Rubens Barrichello put in a solid performance to finish 12th © Sutton Images
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Rubens Barrichello - 12th A quiet race threatened to liven up late on as the Buemi, di Resta, Kobayashi and Petrov train closed in later on, but he'd looked after his tyres well enough to keep them at bay. Admitted that Williams didn't have the pace to challenge for points, and ran out of time to catch Perez at the end, but it was an achievement to beat one car from each of Renault, Force India, Sauber and Toro Rosso.

Sebastien Buemi - 13th He will have been disappointed to finish five places behind his team-mate after qualifying on place ahead on Saturday. Ultimately tyres made the difference as Alguersuari had two fresh sets of softs available to him and made one less pit stop than Buemi as a result. The difference between the two drivers, who are usually fairly evenly matched, led Toro Rosso team boss Franz Tost to say: "I think in future we should sit out qualifying and just save the tyres for the race."

Paul di Resta - 14th He spent most of his race just outside the top ten, but at his final pit stop he dropped back to 14th. The timing of his stops was not ideal and on a number of occasions he found himself racing on tyres that were well past their best. In his defence it was always going to be a difficult weekend after he missed almost all of Friday practice - a crucial part of the weekend for gauging tyre wear.

Vitaly Petrov - 15th It was a pretty poor weekend for Petrov who struggled to manage the high levels of tyre degradation in the hot conditions. He bucked the trend by starting on the medium tyres but it cost him grip off the line and he dropped from 11th to 16th in his first stint. The bad start proved particularly costly on a circuit where overtaking is rare and track position is crucial.

Kamui Kobayashi - 16th Kobayashi's two weapons this year have been his aptitude for overtaking and the Sauber's ability to look after tyres. In Valencia he had neither. The hot temperatures meant his tyres struggled to keep up with his inputs behind the steering wheel, which in turn meant he lacked the necessary confidence to make a move. He tried to make a two-stop strategy work but it only added to his tyre woes and for the first time this season he crossed the finish line outside the top ten.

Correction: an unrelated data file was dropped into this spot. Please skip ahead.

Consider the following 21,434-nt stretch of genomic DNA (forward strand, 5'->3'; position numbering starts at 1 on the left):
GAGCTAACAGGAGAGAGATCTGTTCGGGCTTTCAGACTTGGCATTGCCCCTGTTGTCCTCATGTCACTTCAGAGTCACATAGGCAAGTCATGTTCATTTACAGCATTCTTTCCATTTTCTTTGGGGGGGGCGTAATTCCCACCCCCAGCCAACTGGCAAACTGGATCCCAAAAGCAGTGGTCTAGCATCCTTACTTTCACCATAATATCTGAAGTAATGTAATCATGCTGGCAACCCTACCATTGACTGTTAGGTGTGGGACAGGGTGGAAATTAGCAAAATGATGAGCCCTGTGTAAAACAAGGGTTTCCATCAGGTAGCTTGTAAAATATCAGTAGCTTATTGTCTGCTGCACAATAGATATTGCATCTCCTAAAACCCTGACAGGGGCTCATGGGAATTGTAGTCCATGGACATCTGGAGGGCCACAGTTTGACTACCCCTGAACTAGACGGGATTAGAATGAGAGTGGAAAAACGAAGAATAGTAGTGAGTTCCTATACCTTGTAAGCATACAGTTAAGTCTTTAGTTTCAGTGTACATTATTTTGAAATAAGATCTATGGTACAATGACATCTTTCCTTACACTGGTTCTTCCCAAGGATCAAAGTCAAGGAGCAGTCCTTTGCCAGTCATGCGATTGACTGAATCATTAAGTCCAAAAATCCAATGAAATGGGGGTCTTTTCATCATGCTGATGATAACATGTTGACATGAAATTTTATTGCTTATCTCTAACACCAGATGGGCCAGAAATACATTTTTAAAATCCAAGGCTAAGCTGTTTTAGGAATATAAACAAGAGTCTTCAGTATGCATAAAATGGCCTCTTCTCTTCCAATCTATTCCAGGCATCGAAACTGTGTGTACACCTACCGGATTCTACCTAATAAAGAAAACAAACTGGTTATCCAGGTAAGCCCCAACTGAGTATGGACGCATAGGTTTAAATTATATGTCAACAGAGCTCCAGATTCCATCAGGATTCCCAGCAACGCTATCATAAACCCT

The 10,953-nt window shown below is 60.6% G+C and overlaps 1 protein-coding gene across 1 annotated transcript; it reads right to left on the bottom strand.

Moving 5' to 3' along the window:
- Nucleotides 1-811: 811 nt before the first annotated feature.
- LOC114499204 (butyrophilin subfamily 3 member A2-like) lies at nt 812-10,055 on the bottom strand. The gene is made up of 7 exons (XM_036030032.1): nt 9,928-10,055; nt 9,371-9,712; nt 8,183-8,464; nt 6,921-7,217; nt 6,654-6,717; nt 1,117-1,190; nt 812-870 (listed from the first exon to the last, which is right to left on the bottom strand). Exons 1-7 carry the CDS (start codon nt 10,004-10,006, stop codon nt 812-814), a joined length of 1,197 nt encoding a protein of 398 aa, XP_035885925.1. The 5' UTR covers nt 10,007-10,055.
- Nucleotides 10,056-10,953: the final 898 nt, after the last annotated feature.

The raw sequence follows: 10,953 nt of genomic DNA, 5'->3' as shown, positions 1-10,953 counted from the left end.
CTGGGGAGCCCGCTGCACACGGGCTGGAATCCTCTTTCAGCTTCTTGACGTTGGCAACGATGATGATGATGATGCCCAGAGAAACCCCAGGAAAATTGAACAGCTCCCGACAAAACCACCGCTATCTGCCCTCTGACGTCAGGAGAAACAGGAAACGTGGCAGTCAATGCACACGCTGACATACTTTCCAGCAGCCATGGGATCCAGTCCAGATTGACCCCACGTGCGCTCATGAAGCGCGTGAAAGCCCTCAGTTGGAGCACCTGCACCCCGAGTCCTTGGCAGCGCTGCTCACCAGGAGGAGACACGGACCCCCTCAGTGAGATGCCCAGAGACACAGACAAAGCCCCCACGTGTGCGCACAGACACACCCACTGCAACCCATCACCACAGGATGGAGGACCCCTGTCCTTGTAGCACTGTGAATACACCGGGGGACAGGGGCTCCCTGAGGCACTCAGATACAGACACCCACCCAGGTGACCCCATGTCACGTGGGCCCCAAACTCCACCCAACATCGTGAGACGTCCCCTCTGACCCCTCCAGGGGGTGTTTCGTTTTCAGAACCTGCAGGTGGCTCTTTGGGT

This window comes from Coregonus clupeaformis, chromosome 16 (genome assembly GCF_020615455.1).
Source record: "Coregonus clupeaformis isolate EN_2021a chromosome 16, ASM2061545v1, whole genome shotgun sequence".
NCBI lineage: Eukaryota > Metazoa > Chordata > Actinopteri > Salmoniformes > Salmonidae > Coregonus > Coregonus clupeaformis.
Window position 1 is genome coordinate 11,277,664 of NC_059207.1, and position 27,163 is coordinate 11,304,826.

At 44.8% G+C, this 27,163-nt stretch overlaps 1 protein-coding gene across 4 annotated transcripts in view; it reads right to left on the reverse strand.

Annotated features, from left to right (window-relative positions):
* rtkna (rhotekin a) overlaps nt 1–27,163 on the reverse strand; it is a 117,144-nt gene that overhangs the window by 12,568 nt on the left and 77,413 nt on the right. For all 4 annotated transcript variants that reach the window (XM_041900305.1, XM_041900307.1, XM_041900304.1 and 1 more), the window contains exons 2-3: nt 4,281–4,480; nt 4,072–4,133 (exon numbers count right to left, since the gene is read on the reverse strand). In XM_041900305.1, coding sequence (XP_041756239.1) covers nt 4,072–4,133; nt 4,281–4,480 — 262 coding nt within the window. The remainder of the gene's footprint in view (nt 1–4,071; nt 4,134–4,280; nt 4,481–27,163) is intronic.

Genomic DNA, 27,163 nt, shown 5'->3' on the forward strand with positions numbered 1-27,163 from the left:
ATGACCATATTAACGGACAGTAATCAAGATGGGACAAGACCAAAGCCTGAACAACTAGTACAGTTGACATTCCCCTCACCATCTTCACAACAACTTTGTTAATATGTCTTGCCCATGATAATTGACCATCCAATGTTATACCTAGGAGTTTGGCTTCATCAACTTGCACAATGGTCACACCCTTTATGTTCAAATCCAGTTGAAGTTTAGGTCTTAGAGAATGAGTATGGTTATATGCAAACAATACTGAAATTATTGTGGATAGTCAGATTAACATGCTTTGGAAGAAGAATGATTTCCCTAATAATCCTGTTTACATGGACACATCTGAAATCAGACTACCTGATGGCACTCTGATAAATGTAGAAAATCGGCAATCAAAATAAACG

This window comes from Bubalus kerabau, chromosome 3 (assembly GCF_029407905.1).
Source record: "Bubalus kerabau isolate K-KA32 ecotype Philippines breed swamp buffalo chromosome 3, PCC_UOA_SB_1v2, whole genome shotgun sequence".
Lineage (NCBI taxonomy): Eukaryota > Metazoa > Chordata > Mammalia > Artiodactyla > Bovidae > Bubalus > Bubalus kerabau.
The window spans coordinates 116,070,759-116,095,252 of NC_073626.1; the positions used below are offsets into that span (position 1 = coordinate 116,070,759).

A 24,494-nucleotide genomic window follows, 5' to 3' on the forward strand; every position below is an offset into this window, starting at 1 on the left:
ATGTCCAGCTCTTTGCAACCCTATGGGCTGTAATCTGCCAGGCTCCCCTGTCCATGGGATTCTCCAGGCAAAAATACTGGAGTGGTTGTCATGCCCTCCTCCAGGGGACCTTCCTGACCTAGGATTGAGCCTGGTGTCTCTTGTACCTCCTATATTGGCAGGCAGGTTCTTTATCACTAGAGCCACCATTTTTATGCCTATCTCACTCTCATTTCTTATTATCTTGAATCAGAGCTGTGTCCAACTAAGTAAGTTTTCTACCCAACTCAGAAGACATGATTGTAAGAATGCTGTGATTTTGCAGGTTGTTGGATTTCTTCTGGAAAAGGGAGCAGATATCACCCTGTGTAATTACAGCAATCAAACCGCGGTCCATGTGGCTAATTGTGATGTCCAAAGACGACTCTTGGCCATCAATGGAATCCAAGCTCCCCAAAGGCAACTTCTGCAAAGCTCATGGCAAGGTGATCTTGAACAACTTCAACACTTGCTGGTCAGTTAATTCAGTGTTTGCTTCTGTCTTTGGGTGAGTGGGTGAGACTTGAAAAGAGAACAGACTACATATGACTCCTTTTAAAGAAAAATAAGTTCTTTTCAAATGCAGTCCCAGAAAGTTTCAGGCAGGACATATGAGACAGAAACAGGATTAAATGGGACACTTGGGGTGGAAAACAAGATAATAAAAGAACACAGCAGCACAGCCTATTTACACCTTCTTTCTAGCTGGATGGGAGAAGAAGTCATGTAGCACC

Michael Schumacher - 17th Back in his glory years Schumacher would typically have one bad race per season - almost as a release after all the faultless drives he'd racked up. Since his comeback, however, it has been the other way round, with one or two outstanding performances - such as Canada - in a season full of average results. He could have ground out an eighth place finish in Valencia, but a collision with Petrov, which he took the blame for, put an end to his hopes.

Pastor Maldonado - 18th Another driver who suffered at the start because he opted for the medium compound off the line. He dropped from 15th to 22nd on the first lap and finally gave up on the harder tyres when he pitted for softs on lap 10. That dropped him to dead last and forced him onto a three stop strategy that put an end to any hope of a decent result.

Heikki Kovalainen - 19th Without any retirements or major accidents, 19th was the best he could have hoped for. On the plus side he finished over 35 seconds ahead of his team-mate after opting for a three-stop strategy that allowed him to push harder in each stint.

Jarno Trulli - 20th His two stop strategy put him out of kilter with his team-mate and dropped him into a straight fight with the Virgins. At the end of the race he said, "I definitely enjoyed myself out there". But the gap to Kovalainen, regardless of strategy, will still be something of a concern.

Timo Glock - 21st He passed the two Lotuses at the start but dropped back to 21st place by lap four. From then on he went with a straightforward two stop strategy and his overall pace wasn't too far off Trulli.

Jerome d'Ambrosio - 22nd The first half of his race was spent fighting with Liuzzi's HRT, but by his second stop he was clear and had a decent run to the flag. The early hold up meant he finished 20 seconds behind his team-mate.

Tonio Liuzzi - 23rd Problems with rear tyre wear meant that he was forced onto a three-stop strategy and that blew any chance of fighting with d'Ambrosio ahead of him. Overall it was something of a step backwards for the team after a strong result in Canada.

Narain Karthikeyan - 24th He dropped off the back of the pack on lap seven after a nasty lock up, and spent the rest of the race trying to keep his rear tyres in one piece. He might have a few questions to answer from the lead drivers after getting in the way on a number of occasions while being lapped.